Undoubtedly, the Germans did not conduct a sufficiently effective campaign against Fighter Command, but it needs to be appreciated that the German weaknesses and errors were not, in the main, misfortunes (i.e. instances of bad luck), rather were they the products of a system that was not capable of fighting with strategic sense. The Battle of Britain in the summer and autumn of 1940 was a struggle that has to be understood as a unity, not only as a German defeat or a British victory (pick one). However, as an exemplary tale of strategy, or its absence, in action, the Battle is much better explained as a British victory than as a German defeat. History records many cases of ‘fighting and winning ugly’, but the evidence of 1940 shows unmistakeably that the Luftwaffe, fighting ugly or not, was never likely to prevail. RAF Fighter Command strictly did not require good fortune in order to win, but one cannot deny that German folly certainly was welcome. The Battle of Britain serves as one of history’s clearest examples of the rewards and the costs of both good and poor strategy.

Theory and Practice for 1940

There is an intellectual key to the understanding of strategy that is not difficult to present. Simply stated: a strategy should achieve desired political ends by using appropriate means in effective ways. There are usually good reasons why ends, ways, and means fail to mesh as cooperatively as one would like, but the practical ambition is only to function with strategic sense well enough, not to perform perfectly. In the military realm one has to expect to fight under less than perfect conditions, which is why one should strive to learn from unfolding experience, and be sufficiently flexible as to be able to adapt to unwelcome developments and yet survive and even succeed.[iii] Because of its super-reductionist simplicity, the ends, ways, and means formula enables us to test historical experience fairly reliably for strategic sense.[iv]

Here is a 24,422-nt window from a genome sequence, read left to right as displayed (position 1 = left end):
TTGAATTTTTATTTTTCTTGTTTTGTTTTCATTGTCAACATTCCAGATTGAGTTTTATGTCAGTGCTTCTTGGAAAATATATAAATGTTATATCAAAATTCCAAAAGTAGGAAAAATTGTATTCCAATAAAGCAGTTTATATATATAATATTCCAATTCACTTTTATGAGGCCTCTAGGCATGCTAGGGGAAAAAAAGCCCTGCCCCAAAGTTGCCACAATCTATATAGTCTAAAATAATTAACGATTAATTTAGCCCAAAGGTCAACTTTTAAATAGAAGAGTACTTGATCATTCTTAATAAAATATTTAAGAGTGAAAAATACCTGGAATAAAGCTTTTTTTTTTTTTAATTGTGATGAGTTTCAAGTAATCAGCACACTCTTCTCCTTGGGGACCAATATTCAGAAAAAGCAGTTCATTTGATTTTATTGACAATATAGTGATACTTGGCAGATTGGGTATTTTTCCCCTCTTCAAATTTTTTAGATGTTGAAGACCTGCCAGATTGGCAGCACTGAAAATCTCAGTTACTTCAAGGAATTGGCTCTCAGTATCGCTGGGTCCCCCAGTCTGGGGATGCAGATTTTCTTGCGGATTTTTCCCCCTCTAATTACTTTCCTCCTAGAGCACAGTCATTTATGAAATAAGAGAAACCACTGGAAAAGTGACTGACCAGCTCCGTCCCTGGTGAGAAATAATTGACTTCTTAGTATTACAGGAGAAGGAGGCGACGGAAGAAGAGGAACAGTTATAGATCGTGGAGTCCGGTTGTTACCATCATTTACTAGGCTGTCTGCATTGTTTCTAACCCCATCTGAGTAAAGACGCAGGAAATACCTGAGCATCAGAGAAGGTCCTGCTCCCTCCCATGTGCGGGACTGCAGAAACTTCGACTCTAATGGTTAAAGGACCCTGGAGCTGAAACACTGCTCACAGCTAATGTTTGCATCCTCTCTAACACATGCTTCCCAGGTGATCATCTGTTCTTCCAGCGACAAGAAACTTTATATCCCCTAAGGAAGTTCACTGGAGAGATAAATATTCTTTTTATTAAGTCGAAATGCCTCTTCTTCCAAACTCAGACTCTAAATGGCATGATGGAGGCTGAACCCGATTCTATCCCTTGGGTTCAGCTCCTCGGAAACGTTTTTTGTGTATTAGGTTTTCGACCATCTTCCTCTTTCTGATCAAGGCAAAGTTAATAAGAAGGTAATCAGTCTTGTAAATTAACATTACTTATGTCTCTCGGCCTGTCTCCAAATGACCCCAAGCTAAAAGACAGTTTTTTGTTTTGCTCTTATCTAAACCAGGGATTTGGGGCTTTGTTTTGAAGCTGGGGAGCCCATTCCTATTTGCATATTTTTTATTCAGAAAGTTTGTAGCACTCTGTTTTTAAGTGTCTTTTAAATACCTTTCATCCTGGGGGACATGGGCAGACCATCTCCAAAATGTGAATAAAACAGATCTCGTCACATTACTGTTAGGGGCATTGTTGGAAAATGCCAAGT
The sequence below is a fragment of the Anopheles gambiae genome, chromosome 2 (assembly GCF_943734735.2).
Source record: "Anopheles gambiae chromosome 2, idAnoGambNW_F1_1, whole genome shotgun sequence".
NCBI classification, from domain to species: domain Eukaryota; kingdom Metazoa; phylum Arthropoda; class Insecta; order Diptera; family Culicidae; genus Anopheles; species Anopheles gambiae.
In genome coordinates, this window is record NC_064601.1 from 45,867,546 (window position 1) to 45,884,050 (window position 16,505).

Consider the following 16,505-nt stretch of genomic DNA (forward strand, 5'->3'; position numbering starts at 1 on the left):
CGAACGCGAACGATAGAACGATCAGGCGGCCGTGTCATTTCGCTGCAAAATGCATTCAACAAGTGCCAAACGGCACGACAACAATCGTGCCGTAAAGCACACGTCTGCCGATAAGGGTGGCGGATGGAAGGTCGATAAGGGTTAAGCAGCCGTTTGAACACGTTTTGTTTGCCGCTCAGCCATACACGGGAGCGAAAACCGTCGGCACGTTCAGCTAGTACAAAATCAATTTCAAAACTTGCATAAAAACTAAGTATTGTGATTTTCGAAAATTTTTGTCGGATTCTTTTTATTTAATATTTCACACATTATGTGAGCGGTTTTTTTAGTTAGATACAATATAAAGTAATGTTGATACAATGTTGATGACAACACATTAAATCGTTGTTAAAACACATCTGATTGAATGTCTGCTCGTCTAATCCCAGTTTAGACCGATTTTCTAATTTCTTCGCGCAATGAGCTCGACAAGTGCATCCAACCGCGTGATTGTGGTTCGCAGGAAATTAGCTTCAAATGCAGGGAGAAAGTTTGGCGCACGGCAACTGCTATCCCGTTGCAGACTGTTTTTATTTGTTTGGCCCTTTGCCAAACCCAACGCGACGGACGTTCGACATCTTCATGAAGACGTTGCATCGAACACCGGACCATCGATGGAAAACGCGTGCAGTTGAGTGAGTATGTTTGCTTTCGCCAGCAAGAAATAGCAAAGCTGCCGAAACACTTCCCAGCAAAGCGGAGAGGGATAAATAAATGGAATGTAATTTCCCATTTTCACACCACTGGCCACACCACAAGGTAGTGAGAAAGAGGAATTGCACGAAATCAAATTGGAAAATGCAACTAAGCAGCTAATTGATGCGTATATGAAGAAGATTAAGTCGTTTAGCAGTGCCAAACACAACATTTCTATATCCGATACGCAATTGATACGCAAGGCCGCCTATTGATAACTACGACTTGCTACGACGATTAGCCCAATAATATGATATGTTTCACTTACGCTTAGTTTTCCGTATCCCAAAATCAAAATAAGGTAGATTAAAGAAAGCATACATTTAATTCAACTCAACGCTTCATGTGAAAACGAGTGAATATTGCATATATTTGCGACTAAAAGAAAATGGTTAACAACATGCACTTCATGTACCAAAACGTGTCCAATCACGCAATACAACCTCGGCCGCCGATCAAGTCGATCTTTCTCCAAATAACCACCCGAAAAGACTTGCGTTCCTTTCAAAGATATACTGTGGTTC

To the strategic trinity just cited one needs to add the intellectually and evidentially challenging factors of assumptions and also of context.[v] The people and the machines of 1940 had to perform in action then, but they were very substantially the products of the circumstances of a British context for homeland air defence that had form from 1916, and of a German context rooted only in 1933 (and then not for an air campaign against Britain at home). The rival air forces had to fight in 1940, but each was made in the preceding years. Most of the RAF’s system and the Luftwaffe’s advantages and disadvantages can be traced to pre-war circumstances and concerns. RAF Fighter Command in 1940 was the product of a fairly consistent focus on homeland air defence traceable back to 1915-16, while the Luftwaffe’s close attention to Britain was a novel phenomenon in the summer of 1940. One side was long prepared for the battle of the day, the other was not.[vi] These are facts.